The Problem With a Few Bad Apples
Consider this hypothetical scenario: You’ve got a box full of apples. The majority of them, say 65, are ripe. But there’s also another 35 that are rotten. Unfortunately for you, there’s only one box and you’re transporting them on a very long road trip, so you have to keep all of the apples together.
You’re so happy that you have more ripe apples in the box; you don’t even think about the rotten ones.
Somewhere along the way, though, you notice a pungent odor coming from the decaying fruit.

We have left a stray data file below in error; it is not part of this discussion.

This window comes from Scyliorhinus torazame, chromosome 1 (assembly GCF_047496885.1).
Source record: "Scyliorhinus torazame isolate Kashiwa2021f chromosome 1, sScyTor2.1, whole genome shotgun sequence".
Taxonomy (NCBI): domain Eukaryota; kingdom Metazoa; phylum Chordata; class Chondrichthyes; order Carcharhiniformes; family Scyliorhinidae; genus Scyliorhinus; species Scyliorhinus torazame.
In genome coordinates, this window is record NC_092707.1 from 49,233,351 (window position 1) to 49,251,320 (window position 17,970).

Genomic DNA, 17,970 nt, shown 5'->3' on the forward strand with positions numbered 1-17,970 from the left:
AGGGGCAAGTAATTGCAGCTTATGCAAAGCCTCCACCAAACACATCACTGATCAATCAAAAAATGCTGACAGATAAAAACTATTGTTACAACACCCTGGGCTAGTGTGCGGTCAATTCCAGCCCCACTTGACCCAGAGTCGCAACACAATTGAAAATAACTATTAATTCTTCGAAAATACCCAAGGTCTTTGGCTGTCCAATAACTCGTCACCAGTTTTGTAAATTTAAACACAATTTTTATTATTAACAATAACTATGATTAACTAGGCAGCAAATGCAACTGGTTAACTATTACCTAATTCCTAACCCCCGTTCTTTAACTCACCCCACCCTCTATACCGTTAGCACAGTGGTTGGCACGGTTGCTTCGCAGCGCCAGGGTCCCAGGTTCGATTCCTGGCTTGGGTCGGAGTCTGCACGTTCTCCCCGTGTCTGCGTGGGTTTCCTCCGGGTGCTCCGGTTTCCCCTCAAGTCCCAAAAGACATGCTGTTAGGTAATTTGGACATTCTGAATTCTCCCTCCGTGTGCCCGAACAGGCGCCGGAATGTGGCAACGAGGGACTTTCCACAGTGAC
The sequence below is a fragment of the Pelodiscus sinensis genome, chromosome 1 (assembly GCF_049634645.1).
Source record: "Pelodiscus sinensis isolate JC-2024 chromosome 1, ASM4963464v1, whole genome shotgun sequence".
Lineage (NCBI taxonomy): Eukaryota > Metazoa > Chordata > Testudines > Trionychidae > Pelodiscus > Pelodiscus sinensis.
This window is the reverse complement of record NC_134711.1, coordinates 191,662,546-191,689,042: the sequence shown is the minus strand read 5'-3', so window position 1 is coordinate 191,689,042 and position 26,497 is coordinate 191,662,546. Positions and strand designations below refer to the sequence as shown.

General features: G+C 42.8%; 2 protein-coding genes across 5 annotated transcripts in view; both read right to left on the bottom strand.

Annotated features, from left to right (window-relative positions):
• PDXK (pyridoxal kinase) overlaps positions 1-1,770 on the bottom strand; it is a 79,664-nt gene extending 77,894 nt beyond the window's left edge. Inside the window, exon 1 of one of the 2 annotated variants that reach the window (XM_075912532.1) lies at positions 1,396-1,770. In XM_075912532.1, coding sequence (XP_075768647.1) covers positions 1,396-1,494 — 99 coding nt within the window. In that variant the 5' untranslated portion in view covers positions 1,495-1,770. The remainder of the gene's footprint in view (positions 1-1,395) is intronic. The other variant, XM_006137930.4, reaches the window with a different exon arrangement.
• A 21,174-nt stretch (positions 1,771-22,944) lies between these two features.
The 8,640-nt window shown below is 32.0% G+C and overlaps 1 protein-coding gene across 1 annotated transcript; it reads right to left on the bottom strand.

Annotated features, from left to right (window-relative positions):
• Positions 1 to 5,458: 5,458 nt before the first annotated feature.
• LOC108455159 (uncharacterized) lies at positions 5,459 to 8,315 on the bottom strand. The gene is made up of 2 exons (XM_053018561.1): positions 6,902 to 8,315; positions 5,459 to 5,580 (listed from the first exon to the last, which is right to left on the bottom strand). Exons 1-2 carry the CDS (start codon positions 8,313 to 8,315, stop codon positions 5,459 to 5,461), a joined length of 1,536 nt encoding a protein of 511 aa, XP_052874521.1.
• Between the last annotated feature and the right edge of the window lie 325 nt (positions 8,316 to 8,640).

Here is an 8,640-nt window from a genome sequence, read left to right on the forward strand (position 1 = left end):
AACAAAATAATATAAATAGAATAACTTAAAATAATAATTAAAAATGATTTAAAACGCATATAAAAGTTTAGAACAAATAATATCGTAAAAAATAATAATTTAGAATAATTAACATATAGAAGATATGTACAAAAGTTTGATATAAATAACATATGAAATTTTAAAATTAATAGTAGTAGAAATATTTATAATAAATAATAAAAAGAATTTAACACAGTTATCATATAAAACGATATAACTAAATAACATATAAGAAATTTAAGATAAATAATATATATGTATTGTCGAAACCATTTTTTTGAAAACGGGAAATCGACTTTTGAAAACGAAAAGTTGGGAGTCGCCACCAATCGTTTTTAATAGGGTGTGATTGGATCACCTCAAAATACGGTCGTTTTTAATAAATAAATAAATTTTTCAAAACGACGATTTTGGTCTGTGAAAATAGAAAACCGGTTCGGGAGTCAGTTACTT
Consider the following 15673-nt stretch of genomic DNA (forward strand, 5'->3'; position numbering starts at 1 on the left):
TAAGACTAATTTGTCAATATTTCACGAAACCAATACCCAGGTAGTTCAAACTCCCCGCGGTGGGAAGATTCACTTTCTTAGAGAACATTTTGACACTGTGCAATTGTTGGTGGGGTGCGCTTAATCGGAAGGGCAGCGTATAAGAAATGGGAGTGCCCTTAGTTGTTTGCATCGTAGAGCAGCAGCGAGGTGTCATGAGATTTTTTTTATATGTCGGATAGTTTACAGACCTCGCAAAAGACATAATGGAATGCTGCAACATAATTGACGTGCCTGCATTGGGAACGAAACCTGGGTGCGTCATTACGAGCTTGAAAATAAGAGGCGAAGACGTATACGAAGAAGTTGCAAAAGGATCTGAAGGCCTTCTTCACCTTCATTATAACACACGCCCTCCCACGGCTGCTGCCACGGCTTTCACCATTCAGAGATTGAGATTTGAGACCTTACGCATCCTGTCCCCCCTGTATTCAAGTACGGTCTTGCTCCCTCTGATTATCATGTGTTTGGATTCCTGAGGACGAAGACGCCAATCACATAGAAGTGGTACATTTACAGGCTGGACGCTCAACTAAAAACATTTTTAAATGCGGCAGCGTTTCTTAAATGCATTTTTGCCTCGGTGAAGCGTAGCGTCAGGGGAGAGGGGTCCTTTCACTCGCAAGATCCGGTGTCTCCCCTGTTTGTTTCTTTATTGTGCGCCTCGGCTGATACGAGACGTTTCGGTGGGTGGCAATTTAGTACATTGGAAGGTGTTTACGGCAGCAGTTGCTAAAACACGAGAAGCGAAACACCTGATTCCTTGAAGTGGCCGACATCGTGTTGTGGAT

You take a moment to check the box and see that the rotten apples have not only infested most of the ripe ones, but they’ve also polluted the box itself.
It’s at that moment you realize a sobering truth: Bad apples don’t vanish just because you have a few more good ones.
They rot and corrode the good apples and eventually destroy the box where they all reside.